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Consumers, financial market participants, and policymakers are particularly interested in the trend, or persistent, component of inflation. But this variable is not observed, which has resulted in a variety of proposed proxy measures. Because each measure has its own strengths and weaknesses, a consensus about a preferred candidate has not emerged. Here, we introduce the Underlying Inflation Gauge (UIG) as a measure of trend inflation. Among its attractive features, the UIG is derived from a large data set that extends beyond price variables and displays greater forecast accuracy than various measures of core inflation.
Viral V. Acharya, Michael J. Fleming, Warren B. Hrung, and Asani Sarkar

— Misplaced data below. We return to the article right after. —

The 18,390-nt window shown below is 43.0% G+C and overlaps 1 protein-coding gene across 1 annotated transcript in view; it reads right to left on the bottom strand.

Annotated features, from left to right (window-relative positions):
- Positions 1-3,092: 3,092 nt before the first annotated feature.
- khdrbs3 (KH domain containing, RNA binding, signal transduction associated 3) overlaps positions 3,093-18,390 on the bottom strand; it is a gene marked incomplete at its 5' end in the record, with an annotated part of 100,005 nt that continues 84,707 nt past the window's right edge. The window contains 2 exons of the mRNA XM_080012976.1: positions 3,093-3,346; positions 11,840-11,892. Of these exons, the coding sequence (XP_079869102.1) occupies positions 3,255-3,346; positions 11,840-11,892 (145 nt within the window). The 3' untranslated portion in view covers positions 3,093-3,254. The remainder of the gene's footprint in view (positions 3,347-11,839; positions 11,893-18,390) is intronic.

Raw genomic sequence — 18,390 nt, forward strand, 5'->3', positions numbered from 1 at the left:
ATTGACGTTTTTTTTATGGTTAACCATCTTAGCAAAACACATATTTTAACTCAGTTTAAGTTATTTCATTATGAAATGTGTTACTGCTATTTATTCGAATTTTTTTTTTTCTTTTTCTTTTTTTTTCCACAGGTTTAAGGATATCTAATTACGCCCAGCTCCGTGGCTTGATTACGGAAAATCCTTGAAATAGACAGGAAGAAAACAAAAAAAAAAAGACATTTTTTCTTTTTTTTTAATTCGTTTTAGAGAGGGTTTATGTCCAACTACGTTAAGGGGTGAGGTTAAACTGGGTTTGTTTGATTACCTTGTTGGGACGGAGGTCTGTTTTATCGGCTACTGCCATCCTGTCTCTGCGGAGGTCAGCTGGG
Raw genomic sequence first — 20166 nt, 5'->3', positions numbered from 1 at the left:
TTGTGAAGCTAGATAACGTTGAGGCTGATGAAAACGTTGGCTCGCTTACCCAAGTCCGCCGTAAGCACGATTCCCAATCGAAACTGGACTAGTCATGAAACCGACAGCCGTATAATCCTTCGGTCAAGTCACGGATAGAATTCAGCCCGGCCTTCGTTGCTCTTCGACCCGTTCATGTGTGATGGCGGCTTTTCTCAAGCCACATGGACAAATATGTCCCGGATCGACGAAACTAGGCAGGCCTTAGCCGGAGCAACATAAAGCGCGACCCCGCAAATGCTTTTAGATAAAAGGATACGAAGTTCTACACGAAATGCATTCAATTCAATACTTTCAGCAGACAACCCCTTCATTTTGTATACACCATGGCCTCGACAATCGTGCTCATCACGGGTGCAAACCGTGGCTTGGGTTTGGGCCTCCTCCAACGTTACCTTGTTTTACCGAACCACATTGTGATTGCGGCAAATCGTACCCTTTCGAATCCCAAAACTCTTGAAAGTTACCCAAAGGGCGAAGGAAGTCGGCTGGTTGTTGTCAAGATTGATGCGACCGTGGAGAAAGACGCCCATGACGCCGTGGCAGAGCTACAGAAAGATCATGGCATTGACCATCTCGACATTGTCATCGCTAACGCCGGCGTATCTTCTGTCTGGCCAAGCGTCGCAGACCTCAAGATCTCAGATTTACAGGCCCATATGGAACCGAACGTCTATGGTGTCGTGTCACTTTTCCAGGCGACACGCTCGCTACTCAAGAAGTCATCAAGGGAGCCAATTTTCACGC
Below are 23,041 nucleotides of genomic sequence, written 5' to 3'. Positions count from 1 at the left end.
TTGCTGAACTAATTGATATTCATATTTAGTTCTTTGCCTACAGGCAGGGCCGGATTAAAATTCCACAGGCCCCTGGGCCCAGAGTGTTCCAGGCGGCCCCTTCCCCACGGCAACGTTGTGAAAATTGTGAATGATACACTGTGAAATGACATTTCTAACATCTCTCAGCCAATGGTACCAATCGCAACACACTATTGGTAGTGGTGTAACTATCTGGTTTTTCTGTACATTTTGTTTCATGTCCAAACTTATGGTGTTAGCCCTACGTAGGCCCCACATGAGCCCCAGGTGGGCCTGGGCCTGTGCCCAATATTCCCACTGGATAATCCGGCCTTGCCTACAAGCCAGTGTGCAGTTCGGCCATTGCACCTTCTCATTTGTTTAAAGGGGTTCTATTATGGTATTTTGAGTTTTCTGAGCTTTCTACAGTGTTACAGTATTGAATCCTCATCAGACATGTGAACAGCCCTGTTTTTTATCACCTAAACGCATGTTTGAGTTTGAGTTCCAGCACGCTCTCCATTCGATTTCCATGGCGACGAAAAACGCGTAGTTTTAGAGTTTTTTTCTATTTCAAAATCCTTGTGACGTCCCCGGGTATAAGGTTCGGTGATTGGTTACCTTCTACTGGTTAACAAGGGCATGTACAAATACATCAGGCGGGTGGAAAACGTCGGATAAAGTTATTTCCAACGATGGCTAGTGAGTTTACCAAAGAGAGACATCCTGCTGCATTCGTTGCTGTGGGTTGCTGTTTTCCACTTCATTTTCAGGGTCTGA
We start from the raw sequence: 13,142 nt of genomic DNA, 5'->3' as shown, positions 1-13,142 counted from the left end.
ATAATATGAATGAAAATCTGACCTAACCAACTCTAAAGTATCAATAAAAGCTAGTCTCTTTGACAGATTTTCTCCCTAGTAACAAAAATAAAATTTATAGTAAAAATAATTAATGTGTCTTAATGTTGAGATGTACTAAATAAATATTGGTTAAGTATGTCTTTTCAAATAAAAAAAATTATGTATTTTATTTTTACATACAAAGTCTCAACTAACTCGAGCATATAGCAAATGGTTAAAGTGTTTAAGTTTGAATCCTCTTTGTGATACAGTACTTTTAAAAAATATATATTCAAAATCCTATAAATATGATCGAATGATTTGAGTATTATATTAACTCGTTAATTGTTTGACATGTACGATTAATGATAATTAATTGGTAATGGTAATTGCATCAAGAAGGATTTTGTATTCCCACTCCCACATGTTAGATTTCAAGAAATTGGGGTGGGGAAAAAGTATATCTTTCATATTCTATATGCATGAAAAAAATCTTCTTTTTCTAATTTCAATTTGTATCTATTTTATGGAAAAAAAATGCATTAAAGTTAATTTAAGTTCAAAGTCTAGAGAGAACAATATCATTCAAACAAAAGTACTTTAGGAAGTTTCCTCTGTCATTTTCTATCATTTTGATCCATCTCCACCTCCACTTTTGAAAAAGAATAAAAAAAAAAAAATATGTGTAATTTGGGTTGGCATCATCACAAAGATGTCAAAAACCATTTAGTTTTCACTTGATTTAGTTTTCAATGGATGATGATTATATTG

During the 2007-08 financial crisis, the Fed established lending facilities designed to improve market functioning by providing liquidity to nondepository financial institutions—the first lending targeted to this group since the 1930s. What was the financial condition of the dealers that borrowed from these facilities? Were they healthy institutions behaving opportunistically or were they genuinely distressed? In published research, we find that dealers in a weaker financial condition were more likely to participate than healthier ones and tended to borrow more. Our findings reinforce the importance of Bagehot’s principle that the lender-of-last resort should lend only against high-quality collateral and at a penalty rate so as to discourage unneeded or opportunistic borrowing.
Liberty Street Economics features insight and analysis from economists working at the intersection of research and policy. The editors are Michael Fleming, Andrew Haughwout, Thomas Klitgaard, and Donald Morgan.
The views expressed are those of the authors, and do not necessarily reflect the position of the New York Fed or the Federal Reserve System.
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